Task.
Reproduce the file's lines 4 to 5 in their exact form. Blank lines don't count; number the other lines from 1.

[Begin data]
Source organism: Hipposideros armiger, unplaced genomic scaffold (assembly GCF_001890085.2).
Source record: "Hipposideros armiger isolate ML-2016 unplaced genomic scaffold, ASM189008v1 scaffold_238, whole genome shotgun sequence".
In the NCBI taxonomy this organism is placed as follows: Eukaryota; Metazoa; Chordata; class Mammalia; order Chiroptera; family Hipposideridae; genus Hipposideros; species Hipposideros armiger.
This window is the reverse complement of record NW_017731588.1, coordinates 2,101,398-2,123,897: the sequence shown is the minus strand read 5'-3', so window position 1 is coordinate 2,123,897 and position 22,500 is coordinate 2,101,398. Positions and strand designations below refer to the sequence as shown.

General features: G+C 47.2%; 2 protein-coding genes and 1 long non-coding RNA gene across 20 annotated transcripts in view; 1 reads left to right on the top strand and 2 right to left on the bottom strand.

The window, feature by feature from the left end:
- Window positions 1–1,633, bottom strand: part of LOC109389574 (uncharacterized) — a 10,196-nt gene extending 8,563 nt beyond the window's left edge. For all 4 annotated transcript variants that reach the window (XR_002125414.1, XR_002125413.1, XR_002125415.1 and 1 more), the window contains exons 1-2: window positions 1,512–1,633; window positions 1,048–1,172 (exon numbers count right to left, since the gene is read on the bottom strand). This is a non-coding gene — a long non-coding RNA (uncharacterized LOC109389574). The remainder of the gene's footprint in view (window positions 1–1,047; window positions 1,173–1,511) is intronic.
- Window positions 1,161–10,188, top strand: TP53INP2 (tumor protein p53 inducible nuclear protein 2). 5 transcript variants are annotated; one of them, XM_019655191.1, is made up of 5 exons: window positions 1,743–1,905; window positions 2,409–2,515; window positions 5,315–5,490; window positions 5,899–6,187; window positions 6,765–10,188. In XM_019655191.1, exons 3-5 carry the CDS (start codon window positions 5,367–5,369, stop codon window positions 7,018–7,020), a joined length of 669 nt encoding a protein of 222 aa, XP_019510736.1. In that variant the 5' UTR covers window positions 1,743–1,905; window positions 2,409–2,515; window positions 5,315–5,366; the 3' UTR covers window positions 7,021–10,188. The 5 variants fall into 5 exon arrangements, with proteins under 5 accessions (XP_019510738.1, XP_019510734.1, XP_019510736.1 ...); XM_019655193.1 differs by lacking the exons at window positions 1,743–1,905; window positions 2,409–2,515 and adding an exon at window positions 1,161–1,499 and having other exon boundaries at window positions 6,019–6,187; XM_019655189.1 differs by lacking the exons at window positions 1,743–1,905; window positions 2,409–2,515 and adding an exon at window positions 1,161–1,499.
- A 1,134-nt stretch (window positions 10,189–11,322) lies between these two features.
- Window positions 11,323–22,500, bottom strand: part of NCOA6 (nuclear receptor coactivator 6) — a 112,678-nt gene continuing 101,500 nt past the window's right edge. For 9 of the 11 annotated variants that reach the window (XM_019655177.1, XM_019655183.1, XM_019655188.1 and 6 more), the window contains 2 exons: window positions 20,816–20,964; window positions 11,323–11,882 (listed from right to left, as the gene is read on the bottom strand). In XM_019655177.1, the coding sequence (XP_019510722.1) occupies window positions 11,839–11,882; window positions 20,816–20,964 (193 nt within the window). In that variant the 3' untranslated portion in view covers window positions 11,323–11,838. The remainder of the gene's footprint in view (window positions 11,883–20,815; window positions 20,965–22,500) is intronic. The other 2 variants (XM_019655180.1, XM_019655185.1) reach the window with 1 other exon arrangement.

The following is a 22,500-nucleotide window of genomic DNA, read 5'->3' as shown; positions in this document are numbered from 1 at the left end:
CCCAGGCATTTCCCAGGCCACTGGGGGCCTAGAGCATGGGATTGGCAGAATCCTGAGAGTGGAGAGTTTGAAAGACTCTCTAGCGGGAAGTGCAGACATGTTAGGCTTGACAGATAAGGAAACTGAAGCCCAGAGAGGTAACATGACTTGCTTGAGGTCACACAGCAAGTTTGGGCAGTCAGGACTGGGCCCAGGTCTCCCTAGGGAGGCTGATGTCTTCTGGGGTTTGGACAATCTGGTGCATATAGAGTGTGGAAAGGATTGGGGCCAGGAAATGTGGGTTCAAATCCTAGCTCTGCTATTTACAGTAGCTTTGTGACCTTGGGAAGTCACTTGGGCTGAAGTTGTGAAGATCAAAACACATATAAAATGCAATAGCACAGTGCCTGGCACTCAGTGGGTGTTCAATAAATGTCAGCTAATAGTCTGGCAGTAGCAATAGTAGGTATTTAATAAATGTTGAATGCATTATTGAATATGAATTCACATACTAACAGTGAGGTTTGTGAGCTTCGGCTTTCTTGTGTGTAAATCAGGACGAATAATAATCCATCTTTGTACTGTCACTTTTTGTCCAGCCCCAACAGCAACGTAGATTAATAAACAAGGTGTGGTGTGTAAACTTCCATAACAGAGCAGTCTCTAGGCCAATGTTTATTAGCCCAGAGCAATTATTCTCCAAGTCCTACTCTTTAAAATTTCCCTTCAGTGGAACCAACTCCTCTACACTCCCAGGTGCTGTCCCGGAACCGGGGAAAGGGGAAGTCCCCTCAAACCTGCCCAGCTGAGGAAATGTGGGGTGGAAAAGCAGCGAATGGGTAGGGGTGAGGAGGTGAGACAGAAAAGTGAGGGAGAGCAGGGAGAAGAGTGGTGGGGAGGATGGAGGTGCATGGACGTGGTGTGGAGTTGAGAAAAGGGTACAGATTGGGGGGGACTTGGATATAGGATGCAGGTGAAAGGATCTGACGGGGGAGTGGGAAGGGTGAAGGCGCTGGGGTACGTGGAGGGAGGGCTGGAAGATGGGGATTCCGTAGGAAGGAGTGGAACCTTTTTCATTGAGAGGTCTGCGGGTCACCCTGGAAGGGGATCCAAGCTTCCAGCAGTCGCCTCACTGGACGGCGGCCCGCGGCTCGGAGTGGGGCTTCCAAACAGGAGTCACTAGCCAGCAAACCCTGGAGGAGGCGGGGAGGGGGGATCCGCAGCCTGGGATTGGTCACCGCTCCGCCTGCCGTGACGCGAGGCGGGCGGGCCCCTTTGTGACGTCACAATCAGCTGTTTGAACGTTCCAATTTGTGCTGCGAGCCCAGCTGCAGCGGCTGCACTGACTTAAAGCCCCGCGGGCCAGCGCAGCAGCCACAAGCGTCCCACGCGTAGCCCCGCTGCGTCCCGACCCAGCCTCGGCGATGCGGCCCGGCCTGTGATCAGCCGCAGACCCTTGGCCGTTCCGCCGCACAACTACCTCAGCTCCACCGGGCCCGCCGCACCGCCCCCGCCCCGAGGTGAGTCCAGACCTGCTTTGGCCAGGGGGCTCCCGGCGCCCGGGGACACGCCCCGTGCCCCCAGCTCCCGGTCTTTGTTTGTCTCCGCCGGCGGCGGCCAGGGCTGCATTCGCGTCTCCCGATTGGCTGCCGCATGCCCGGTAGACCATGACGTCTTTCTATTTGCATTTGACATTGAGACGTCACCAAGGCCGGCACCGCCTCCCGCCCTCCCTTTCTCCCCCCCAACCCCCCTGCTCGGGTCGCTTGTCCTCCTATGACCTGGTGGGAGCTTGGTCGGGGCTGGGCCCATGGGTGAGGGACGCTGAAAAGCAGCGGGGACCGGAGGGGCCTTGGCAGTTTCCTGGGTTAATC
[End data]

This window is the reverse complement of record NW_017731588.1, coordinates 2,101,398-2,123,897: the sequence shown is the minus strand read 5'-3', so window position 1 is coordinate 2,123,897 and position 22,500 is coordinate 2,101,398. Positions and strand designations below refer to the sequence as shown.

General features: G+C 47.2%; 2 protein-coding genes and 1 long non-coding RNA gene across 20 annotated transcripts in view; 1 reads left to right on the top strand and 2 right to left on the bottom strand.